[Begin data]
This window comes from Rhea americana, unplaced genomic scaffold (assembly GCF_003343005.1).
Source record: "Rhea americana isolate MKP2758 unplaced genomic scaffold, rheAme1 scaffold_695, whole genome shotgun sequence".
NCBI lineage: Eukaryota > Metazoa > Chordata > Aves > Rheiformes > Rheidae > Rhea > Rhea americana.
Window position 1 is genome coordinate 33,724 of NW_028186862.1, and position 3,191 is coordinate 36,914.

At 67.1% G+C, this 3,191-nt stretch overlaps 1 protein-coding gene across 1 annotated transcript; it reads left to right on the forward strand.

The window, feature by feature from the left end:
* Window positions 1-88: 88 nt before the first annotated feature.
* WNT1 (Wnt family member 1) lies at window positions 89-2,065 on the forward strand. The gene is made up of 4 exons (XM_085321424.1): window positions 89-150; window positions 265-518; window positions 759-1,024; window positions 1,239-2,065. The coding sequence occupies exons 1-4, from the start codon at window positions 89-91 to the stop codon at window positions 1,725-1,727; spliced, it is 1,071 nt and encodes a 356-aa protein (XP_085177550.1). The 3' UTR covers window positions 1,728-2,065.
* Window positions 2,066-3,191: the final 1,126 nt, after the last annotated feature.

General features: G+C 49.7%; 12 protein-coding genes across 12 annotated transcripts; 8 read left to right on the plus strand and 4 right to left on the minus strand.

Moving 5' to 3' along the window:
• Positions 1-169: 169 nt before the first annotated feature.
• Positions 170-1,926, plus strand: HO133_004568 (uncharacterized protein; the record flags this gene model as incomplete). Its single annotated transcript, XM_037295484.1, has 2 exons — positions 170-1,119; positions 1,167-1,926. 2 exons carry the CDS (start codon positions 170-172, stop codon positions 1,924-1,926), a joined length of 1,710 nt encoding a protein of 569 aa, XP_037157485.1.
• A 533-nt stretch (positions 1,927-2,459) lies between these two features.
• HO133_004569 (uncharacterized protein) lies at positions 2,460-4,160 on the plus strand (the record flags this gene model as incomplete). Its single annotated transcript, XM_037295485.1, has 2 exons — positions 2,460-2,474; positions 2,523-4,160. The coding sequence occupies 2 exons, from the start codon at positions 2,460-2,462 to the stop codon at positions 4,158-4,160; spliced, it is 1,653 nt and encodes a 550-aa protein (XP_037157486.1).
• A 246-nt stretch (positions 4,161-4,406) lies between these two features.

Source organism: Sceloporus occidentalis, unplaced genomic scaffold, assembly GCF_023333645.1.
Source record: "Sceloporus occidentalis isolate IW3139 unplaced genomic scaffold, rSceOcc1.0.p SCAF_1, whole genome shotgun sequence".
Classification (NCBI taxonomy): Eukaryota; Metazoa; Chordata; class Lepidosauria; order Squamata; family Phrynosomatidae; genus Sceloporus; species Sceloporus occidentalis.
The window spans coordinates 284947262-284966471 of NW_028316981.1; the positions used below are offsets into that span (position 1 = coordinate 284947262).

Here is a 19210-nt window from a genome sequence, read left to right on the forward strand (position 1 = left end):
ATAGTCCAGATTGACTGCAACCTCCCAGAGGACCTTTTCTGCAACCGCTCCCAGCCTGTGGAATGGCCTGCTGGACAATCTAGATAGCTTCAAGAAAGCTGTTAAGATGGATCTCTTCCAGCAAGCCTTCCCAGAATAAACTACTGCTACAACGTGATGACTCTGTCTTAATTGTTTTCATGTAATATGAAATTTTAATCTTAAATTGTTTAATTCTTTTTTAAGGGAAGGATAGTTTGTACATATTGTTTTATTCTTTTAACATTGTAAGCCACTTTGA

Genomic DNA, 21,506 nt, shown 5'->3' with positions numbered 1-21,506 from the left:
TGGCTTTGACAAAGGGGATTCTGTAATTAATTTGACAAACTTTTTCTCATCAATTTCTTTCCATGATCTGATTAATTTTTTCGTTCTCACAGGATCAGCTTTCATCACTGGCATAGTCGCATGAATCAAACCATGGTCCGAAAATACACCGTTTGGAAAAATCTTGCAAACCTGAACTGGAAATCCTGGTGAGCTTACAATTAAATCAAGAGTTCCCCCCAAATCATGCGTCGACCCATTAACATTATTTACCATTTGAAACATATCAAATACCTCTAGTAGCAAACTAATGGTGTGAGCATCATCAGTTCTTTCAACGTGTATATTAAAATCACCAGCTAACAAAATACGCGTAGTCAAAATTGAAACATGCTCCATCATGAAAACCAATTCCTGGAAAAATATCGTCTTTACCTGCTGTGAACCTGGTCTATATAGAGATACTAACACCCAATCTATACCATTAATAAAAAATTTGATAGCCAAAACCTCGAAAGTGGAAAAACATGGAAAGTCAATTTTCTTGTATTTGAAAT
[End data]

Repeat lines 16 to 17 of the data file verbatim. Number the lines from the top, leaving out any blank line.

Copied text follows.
• A 246-nt stretch (positions 4,161-4,406) lies between these two features.

Source organism: Sceloporus occidentalis, unplaced genomic scaffold, assembly GCF_023333645.1.